Beta is a measure of the risk associated with owning shares in a firm and is commonly used to measure market risk. Konar and Cohen (1997) utilize beta to control for the systematic risk in security returns. Beta is included in this study as a control variable. Various measures of firm size appear in the literature. Dowell, Hart, and Young (2000) use the logarithm of total assets with mixed results in examining whether corporate global standards create or destroy market value. Hamilton (1995) uses the number of employees as a proxy for firm size in examining the relationship between Toxic Release Inventory data and media and stock market reactions. The logarithm of the number of employees (LEMP) is used as a proxy for firm size, and is included in the model as another control variable.
Waste (toxic air release) is measured as waste disposal in pounds per revenue-dollar. Waste should be negatively related to Tobin' s q, as it measures the extent to which firms are "dirty." Konar and Cohen (1997) use toxic chemical releases and the number of lawsuits to proxy waste. Hamilton (1995) uses the number of superfund sites to proxy waste. Return on assets (ROA), defined as net income divided by total assets, is used as a measure of firm-level performance. It is a proxy for profitability. ROA should be positively related to Tobin' s q, since better performing firms should be more highly valued in the marketplace, ceteris paribus. Hirschey and Connolly (2005) use profit margin to measure profitability.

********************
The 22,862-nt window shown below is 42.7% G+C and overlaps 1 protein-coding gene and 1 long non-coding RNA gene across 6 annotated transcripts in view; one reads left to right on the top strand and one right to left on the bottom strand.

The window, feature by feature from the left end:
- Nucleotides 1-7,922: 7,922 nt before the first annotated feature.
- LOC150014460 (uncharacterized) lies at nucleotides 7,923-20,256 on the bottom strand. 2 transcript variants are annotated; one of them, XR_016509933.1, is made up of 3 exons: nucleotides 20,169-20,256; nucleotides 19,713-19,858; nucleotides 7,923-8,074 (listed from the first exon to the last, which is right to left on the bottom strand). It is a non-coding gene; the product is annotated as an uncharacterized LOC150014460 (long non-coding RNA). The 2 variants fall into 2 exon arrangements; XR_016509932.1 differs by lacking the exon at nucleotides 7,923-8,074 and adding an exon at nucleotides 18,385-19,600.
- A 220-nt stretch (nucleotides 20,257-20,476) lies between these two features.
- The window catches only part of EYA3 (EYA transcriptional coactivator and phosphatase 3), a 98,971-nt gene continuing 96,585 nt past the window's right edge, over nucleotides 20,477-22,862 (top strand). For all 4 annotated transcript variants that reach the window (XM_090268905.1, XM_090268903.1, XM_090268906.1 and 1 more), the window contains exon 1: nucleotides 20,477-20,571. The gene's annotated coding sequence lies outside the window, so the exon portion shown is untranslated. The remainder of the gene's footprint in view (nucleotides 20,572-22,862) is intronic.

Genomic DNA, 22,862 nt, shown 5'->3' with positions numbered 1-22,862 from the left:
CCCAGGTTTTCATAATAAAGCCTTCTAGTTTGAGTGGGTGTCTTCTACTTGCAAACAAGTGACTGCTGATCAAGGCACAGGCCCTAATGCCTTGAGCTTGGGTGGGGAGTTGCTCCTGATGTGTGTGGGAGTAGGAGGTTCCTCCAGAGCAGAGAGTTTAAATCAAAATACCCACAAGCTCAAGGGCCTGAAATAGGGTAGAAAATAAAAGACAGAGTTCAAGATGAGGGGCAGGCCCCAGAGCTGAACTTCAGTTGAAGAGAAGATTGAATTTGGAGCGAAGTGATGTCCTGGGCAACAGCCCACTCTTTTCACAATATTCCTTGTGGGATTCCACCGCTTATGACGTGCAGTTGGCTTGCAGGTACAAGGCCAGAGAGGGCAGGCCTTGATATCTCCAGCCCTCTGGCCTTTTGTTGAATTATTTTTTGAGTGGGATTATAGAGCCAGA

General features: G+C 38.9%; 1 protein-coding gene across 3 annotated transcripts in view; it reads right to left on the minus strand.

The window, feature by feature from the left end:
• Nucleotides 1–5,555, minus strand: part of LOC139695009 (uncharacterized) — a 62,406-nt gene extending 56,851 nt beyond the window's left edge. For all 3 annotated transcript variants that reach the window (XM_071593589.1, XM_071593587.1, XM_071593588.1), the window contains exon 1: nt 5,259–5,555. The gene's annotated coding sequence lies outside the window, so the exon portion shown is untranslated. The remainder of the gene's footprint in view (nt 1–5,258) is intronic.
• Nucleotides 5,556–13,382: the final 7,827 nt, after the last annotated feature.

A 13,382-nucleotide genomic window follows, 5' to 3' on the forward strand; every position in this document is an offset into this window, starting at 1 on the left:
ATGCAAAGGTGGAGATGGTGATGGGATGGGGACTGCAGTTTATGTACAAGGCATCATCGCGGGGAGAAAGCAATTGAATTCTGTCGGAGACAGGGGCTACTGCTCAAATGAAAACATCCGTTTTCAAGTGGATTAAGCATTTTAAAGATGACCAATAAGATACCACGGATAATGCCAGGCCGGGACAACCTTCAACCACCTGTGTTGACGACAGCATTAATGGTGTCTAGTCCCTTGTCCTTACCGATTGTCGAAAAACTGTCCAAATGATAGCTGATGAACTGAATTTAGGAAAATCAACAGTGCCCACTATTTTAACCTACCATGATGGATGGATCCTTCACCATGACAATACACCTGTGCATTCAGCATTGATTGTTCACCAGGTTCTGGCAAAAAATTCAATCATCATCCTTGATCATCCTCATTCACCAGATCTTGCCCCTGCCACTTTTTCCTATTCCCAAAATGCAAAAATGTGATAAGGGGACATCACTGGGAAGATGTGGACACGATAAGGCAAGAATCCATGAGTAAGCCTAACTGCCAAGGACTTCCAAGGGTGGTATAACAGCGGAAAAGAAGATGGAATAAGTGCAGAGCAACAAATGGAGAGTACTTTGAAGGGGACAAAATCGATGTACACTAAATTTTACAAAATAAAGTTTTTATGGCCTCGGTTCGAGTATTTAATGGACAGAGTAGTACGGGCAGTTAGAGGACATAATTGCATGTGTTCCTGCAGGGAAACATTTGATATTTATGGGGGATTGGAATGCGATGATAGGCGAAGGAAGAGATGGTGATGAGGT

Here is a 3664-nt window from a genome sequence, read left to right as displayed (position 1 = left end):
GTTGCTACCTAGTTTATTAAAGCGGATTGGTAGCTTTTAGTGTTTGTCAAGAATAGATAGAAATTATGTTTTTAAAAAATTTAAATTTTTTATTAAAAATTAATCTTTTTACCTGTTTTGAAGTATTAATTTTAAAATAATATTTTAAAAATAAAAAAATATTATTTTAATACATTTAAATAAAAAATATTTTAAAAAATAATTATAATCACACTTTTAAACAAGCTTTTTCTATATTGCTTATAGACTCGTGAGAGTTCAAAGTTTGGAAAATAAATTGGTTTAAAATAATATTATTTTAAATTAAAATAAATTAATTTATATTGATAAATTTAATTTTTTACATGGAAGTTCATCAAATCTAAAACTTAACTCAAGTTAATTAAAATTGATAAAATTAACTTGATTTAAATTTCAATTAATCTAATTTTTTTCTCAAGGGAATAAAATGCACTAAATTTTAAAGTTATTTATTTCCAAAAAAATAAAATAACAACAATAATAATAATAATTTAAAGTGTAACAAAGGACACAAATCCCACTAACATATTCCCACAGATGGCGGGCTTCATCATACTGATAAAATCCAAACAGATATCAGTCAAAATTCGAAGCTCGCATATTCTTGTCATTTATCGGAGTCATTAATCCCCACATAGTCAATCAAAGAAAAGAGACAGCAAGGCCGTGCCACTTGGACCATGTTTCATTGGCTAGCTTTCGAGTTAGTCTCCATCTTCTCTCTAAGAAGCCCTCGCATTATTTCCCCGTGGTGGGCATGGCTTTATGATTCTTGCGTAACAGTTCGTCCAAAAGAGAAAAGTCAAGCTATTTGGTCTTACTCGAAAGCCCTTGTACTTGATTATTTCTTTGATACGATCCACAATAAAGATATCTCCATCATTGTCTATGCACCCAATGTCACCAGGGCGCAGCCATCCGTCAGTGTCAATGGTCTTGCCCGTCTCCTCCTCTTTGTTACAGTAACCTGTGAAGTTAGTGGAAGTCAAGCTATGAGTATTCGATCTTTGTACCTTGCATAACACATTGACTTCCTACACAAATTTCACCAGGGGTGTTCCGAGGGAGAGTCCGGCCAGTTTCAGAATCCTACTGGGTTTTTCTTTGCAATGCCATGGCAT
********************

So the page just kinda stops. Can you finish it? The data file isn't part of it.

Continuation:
Another control variable used in this study is the price-to-earnings ratio. The price-toearnings (PE) ratio is measured as the market price of a firm's common stock divided by the firm's income-per-share of common stock. The PE ratio is included in the model as a control variable to pick up the effect of firm-level growth. Firms that are growing rapidly should have a higher market valuation, as measured by Tobin's q. Yet another control variable used in this paper is "audit opinion" which is a proxy for the corporate governance mechanism. Li et al. (2005) found that firms with higher stock market return tended to receive more clean (unqualified) audit opinions. In other words, audit opinion is negatively related to market value of the firm. Hodge et al. (2004) conducted an experimental research project and concluded that investors reacted to audit qualifications as if it signaled that management was strategically understating financial results. It could be posited that management was concerned about future performance and consequently understated the current performance. According to Choi and Jeter (1992), audit qualifications indicate that uncertainties associated with future cash flows have increased and consequently, the future market value of the firm can be adversely affected.